Archive of Category ‘vintage booklets. catalogs, pamphlets‘


Vintage 1939 Facts About Macy’s Booklet

We’ve been very lax about updating our blog lately, and we apologize. There are so many things we want to share with you . . . if only there were more hours in the day!

We just listed a bunch of vintage and antique booklets and catalogs but one of our favorites is this vintage 1939 booklet from one of the world’s most famous department stores: Macy’s.

Filled with photos and facts about the Macy’s of 70+ years ago. More or less a Q&A with questions such as:

  • How many selling floors are there in the store?
  • Did you ever count the different things you offer?
  • How many people work in Macy’s?
  • Where does Macy’s staff come from?
  • Are they college people?
  • Do Macy people ever get a vacation?
  • What about convalescence?

And so on.

Fun facts from this booklet:

  • Macy’s had 55 passenger elevators and 58 escalators.
  • They made their own electricity by diesel and steam-generator
  • The value of the goods in the store back then was about sixteen million dollars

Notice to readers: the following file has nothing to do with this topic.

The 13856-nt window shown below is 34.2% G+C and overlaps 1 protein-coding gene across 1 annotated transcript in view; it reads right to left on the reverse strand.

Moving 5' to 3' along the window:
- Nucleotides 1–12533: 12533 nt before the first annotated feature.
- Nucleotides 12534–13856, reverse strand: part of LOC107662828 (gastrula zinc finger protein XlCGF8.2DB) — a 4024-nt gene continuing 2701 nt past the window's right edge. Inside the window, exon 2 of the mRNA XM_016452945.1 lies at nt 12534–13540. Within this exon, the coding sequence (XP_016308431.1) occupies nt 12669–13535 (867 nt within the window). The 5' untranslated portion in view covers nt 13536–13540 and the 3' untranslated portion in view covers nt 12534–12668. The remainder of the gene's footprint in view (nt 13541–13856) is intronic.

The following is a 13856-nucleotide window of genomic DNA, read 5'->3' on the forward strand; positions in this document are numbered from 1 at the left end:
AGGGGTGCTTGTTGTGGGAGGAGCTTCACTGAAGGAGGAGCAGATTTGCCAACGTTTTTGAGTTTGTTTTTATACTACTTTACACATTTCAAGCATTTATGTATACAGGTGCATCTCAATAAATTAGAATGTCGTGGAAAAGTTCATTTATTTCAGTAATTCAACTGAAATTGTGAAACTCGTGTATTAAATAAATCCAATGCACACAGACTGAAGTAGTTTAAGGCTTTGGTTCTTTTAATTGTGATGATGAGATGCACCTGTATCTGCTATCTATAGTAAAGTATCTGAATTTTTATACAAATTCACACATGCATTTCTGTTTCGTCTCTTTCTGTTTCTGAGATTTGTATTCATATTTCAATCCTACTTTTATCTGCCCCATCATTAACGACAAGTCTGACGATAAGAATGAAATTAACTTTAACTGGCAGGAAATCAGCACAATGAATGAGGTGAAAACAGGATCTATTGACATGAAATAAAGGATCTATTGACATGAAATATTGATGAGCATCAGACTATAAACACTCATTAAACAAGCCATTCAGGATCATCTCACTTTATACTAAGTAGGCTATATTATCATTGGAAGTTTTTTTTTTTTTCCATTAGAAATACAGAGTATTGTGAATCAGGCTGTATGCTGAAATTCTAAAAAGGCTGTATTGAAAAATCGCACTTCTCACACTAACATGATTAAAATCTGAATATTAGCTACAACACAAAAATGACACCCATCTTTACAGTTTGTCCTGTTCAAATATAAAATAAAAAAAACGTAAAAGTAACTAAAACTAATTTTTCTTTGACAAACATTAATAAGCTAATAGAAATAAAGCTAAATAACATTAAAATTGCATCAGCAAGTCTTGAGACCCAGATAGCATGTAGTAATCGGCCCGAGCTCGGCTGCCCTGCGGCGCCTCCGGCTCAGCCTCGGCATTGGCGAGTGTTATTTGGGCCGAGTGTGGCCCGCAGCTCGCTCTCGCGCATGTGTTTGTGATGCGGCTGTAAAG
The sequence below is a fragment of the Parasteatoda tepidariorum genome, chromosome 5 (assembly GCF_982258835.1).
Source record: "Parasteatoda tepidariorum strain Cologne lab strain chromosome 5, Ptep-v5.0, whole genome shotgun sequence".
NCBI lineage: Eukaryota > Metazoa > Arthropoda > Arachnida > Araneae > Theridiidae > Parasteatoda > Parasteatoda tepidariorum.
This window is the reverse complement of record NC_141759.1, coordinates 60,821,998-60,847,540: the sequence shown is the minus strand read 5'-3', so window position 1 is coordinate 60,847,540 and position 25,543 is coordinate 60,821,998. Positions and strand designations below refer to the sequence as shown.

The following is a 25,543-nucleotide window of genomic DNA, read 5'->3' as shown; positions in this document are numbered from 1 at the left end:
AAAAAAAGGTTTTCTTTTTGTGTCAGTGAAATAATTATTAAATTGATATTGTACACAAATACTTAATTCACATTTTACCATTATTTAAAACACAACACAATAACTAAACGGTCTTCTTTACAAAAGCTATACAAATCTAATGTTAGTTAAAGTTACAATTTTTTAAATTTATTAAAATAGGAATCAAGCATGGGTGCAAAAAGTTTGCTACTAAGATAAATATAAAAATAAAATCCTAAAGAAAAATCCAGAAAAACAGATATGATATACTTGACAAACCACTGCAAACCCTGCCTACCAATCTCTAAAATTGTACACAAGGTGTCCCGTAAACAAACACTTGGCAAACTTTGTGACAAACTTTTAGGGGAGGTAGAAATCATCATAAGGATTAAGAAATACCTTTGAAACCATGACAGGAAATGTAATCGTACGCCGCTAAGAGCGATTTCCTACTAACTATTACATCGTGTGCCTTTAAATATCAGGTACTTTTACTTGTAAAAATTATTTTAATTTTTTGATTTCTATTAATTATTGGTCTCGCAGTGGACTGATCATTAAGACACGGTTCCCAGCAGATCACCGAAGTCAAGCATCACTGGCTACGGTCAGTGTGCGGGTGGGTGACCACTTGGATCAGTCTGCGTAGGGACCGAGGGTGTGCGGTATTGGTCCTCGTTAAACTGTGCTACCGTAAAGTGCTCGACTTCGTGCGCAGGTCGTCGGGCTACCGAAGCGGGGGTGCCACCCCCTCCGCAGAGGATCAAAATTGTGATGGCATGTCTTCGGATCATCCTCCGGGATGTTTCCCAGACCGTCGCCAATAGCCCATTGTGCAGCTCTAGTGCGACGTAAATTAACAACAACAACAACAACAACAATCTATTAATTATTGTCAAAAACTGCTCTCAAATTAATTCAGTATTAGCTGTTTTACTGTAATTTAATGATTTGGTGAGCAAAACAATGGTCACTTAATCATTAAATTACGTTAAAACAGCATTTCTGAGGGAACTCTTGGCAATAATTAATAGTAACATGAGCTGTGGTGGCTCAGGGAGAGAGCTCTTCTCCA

• They did not accept credit cards, but they did have what was called “Depositors’ Accounts.”
  • Macy’s had their own hospital on the 19th floor.

A fun look back at this enduring store. And my, how things have changed! website update

We have just added some nice vintage catalogs: 1931 Vintage School Supplies Catalog; 1925 Bonwit Teller Gift Catalog; 1901 Montgomery Ward Mini Catalog; Antique Wheelbarrows & Scrapers Catalog; a fabulous Antique 1900 Butcher Supplies Catalog; and others.

We have also added some great old Victorian Trade cards.

Antique 1915 Bellas Hess Fashion Catalog

We’ve just listed a fabulous Bellas Hess 1915 Antique Fashion Catalog for Men, Women & Children.

Bellas Hess was one of the large merchandise catalogs of its time, along with Sears, Alden’s, Spiegel, and Montgomery Ward. From what we gather, it began as National Cloak & Suit in the late 1800’s and was renamed Bellas Hess around 1910. In the mid 60’s Bellas Hess fought a bid by Illinois that was trying to force it to collect state sales and use taxes. The Supreme Court ruled with Bellas Hess; that a company had to have “nexus” with a state to be liable for the tax; otherwise, the taxes could not be imposed. That decision led to a period of huge growth in the mail order business. However, in spite of all that, Bellas Hess filed for bankruptcy in 1971 and eventually went out of business.

The catalog, now a piece of history, is fully illustrated in black & white with several pages in color. It’s an absolute joy to look through. The clothing styles are fascinating to look at, as are the gift items, jewelry, accessories, and so on. A pair of shoes cost an average of $2 and a chic dress cost about $5-$9.
Bellas Hess 1915 Fashion Catalog